Sunday, January 08, 2006

Wooden plane playtime

Been perusing the Popular Woodworking special - Hand Tools in the Modern Workshop. I'm pretty sure I've seen all the articles when they first appeared in PWW, but it's nice to have them all togther - not least to see how things in the "staid" world of handtools has moved on in 4 short years. Don McConnell's articles always make me want to rush out and try whatever it is he's writing about, and this was no exception. 'Course he's a proponent of the cambered edge for jointing, which gives him the edge in my book anyway... Anyhow, I was sufficiently engaged to finally get round to having a shot at getting a few of the wooden planes from The Tool Chest up and running. And yes, I have really got to sort out that page and maybe even (gasp) update it. Plus about a dozen others... So the wooden planes.

I started with the fanciest smoother. Well sort of. It's not actually cleaned, and its original Thomas Ibbotson iron is virtually worn down to the cap iron slot so I pinched a same-sized replacement from a less fancy smoother, but I did get the sole trued up and took it for a spin. Damned if I can get it set for as fine a shaving as I'd like, but it's probably worth the effort to try to improve that situation. As you can instantly see, it's not the norm of coffin smoothers, having a rear tote. I've had one designed for a tote for years, but this is the first one I've had with one actually fitted. I'm not a big fan of the coffin-smoother grip, so a tote is a major boon as far as I'm concerned. But wait, there's more...

The toe has a movable iron shoe. At least I assume it's movable. It's a bit rusted... I'm loathed the risk removing the wood to allow the mouth to be closed up more, simply 'cos I'm not familiar enough with this "improvement" to know if it'd work. But it does give some extra heft to the front of the plane, which I like. Judging by the worn state of that original iron, but the pretty good condition of the body (discounting the paint splatters) Mr W S Hosken liked it too. The Ward & Payne iron in it now is as hard as nails; took me an age to grind a new bevel; so it should have many more years of use in it.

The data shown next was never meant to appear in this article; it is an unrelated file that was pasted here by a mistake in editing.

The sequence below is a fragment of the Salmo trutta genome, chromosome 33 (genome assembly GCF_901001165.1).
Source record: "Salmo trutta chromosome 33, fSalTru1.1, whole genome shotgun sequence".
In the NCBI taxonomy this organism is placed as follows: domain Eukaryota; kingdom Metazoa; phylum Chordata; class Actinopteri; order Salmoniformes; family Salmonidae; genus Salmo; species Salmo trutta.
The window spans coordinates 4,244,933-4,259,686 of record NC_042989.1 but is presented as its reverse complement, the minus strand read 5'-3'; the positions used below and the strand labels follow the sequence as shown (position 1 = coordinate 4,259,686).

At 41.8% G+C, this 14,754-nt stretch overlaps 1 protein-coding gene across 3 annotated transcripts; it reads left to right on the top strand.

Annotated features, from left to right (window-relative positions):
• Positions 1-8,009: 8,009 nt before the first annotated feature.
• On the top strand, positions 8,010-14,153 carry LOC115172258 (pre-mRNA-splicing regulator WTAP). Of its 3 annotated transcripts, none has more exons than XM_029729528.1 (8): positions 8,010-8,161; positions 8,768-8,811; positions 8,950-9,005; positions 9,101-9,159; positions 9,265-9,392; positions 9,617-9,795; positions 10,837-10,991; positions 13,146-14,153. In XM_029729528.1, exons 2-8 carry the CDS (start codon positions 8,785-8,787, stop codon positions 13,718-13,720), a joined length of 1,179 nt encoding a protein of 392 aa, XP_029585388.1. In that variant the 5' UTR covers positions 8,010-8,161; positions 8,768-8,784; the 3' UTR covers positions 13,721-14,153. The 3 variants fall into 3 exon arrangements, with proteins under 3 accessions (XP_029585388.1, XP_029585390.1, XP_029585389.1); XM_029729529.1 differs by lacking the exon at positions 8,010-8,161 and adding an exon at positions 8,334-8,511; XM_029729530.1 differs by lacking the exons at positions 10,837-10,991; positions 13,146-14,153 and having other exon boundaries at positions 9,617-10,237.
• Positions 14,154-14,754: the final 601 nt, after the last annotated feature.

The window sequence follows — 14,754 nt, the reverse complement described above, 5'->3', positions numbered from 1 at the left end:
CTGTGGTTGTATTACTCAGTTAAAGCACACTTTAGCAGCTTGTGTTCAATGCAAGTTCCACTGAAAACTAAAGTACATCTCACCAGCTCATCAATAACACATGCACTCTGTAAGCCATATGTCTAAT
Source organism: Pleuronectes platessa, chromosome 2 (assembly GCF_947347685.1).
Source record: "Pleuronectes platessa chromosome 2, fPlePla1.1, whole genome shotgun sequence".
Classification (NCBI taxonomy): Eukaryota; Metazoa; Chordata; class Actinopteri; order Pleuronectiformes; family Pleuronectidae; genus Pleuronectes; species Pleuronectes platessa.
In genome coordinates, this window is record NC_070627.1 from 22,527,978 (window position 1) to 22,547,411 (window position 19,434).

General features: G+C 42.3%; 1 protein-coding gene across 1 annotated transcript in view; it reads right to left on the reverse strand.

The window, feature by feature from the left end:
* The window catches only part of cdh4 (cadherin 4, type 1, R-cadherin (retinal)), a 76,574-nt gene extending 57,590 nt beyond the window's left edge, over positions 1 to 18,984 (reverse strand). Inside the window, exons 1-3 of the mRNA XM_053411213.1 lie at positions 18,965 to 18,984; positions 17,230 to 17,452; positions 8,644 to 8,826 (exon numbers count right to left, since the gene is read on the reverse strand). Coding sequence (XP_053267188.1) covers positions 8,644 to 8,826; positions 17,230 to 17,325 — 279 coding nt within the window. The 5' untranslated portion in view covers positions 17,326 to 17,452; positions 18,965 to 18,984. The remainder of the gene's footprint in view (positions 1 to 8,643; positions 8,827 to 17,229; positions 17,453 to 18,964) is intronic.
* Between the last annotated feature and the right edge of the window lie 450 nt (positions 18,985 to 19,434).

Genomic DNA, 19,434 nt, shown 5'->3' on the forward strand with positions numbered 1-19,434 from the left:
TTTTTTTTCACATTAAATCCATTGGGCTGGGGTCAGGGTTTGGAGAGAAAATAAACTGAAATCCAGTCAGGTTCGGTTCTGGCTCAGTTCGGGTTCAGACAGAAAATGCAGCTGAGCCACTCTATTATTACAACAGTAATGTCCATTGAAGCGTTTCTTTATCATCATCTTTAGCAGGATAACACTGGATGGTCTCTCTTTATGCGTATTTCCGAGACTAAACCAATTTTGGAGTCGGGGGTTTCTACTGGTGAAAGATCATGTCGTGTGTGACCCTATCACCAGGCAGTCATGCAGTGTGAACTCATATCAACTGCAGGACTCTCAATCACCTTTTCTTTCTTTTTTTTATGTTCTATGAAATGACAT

So with that success, I turned to the razee or technical jack plane. I'd already cleaned it up previously, but the sole needed jointing and the iron grinding and honing. Again, in the PWW special, Chris Schwarz mentions as coarse a blade camber as 8" on a jack plane blade - for rough work, natch. Jim Kingshott demonstrates his wooden jack was set up to take "shavings as thick as a soldier's belt" and I've long felt I should try a "proper" jack plane grind and see if scrubs are really necessary, so I decided to give it a shot.

Above; the jack iron (2" Marples) on the left, Stanley #40 1/2 on the right, with a 3" camber.On the right, one above the other to better show the difference. It's quite a mighty bite - I started to wonder if I hadn't made a terrible mistake. After all, I'm only a weedy girlie... Oh well, might as well try it now. I must admit I do like these extreme cambered blades; using a honing guide just complicates things, which gives me a smug inner glow as I hone them freehand. And I got it plenty sharp - I know that 'cos of the blood...

So having a bit of plane playtime, I found I could really only adequately manage a cut of about an inch in width, and momentum is everything. I don't play about with wooden planes nearly enough to say this or that is the case, but I do find my planing style changes when I use them. Velocity becomes important, presumably to make up for the lack of weight? But thick, scrub-like chips came flying out, and it wasted the wood at frightening speed. Vey satisfactory.